Solderability test equipment – types of testing and its importance
Speaking of Solderability testing, you can perform both quantitative and qualitative analysis. One of the most common forms of Solderability testing is the “dip and look” test. It has been there for more than 50 years. In this process, you take the sample in the Solderability test equipment and dip it into molten solder and then withdraw it in a controlled manner. Once the melted bar is removed, the sample is inspected for a certain percentage of the solder coverage. If the solder coverage is more than 95%, then it is considered acceptable. The whole process is a qualitative analysis of Solderability.
As we mentioned above, you can also perform quantitative analysis. The most common form of quantitative analysis is the wetting balance test. This test involves a controlled immersion of the sample within a molten solder bath while measuring the forces encountered by the sample. Initially, the sample will encounter some resistance once it comes in contact with the molten solder. But as the solder begins to wet the sample, the initial resistance will be replaced by the wetting forces “pulling” on the sample. It is displayed on time versus the force plot. The result is such that a stronger and quicker pulling is required. It indicates that the sample has good Solderability.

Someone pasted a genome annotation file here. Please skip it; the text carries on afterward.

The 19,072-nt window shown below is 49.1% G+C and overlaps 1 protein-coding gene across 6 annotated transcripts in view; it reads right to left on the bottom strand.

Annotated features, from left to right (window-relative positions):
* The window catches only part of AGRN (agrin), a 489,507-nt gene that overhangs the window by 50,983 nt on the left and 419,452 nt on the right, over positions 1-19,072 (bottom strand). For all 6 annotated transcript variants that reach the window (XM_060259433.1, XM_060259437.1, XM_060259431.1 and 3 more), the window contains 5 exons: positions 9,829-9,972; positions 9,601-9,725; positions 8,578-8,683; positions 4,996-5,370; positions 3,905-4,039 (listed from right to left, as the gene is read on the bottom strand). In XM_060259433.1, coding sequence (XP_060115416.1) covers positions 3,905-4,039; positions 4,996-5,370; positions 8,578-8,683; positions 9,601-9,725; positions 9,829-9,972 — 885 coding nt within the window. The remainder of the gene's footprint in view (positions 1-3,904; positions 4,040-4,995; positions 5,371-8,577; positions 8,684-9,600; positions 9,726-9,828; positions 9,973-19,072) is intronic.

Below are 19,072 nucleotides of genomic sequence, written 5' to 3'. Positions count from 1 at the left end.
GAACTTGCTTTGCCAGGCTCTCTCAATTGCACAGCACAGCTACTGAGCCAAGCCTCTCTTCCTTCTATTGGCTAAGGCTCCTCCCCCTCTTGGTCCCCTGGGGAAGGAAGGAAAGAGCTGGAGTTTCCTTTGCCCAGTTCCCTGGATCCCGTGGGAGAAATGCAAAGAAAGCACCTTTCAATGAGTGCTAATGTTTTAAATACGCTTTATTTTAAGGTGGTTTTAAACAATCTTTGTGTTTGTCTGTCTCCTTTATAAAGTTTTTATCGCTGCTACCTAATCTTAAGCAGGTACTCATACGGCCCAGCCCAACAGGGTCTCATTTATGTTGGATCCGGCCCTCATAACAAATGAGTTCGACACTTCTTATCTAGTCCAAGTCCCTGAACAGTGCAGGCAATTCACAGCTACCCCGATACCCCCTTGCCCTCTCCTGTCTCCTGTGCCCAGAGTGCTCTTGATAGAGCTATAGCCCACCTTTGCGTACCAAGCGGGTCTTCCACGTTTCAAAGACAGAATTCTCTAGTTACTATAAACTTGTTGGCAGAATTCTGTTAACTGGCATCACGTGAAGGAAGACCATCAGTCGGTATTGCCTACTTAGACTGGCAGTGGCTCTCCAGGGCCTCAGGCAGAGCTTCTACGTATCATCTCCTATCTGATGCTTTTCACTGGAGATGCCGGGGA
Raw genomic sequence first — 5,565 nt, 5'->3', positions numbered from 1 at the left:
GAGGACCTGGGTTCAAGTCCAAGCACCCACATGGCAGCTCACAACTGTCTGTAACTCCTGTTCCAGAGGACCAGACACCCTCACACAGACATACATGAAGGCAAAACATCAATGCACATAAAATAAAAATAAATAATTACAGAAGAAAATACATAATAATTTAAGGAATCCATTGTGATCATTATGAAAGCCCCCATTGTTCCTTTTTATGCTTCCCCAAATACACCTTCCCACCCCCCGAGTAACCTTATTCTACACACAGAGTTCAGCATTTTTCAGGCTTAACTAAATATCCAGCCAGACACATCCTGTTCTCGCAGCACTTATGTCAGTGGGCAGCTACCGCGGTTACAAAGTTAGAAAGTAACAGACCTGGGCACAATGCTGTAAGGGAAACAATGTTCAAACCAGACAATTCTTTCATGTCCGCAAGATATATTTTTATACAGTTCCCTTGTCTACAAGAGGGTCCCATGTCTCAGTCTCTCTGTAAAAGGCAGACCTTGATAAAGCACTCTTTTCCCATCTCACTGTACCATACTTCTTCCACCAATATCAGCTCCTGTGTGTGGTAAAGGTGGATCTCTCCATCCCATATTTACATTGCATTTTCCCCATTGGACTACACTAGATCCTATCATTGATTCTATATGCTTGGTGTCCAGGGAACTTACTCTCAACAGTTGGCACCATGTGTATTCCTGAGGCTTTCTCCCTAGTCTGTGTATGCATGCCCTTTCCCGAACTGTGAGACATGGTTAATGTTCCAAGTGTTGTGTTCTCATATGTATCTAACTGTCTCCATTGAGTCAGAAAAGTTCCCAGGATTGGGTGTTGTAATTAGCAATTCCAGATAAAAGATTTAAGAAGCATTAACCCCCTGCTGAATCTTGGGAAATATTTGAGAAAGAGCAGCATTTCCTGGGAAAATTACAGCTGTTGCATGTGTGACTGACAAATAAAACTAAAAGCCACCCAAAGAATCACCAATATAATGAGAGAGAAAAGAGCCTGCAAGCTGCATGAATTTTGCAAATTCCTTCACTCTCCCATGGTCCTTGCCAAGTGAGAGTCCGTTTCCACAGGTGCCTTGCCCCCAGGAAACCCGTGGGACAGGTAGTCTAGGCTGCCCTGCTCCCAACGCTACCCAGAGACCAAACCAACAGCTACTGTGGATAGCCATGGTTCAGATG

Tinning is another method of Solderability testing. Here the Solderability test equipment is used for replacing the existing surface finish with a pristine solder finish of the desired alloy. The tin that is used in the tin-lead and lead-free solder alloys is aggressive, considering the capability to dissolve any other metals. Whenever a sample is dipped within the molten solder bath, the tin within the tub will disappear and then remove the surface finish. Also, it will dissolve some of the basis metal as well. The amount of basis metal to be removed will be a function of the duration of immersion, whether the solder bath is static or dynamic. It will also depend on the temperature of the tub as well.
Once the sample is removed from the solder bath, it will have a fresh coating of the solder alloy instead of the original surface finish. Removing the basis metal is a primary concern while using the lead-free alloys because the higher tin percentages are much more aggressive than tin-lead alloys. Now, when should you use the Solderability test equipment? The Solderability testing is an excellent tool for determining whether the surface finish of the selected components will offer the degree of wetting required for the acceptable solder connections.
Like, if the Solderability testing results are indicating anything less than optimal Solderability. If the optimal value is not reached, it will result in poor wetting and defective solder connections that require rework and additional processing. The Solderability testing also is done for determining the effects of the storage conditions present on the surface finish. If the accelerated aging is added, the examination will also estimate the acceptable storage life. Testing is also used for verification of the components received from the vendor.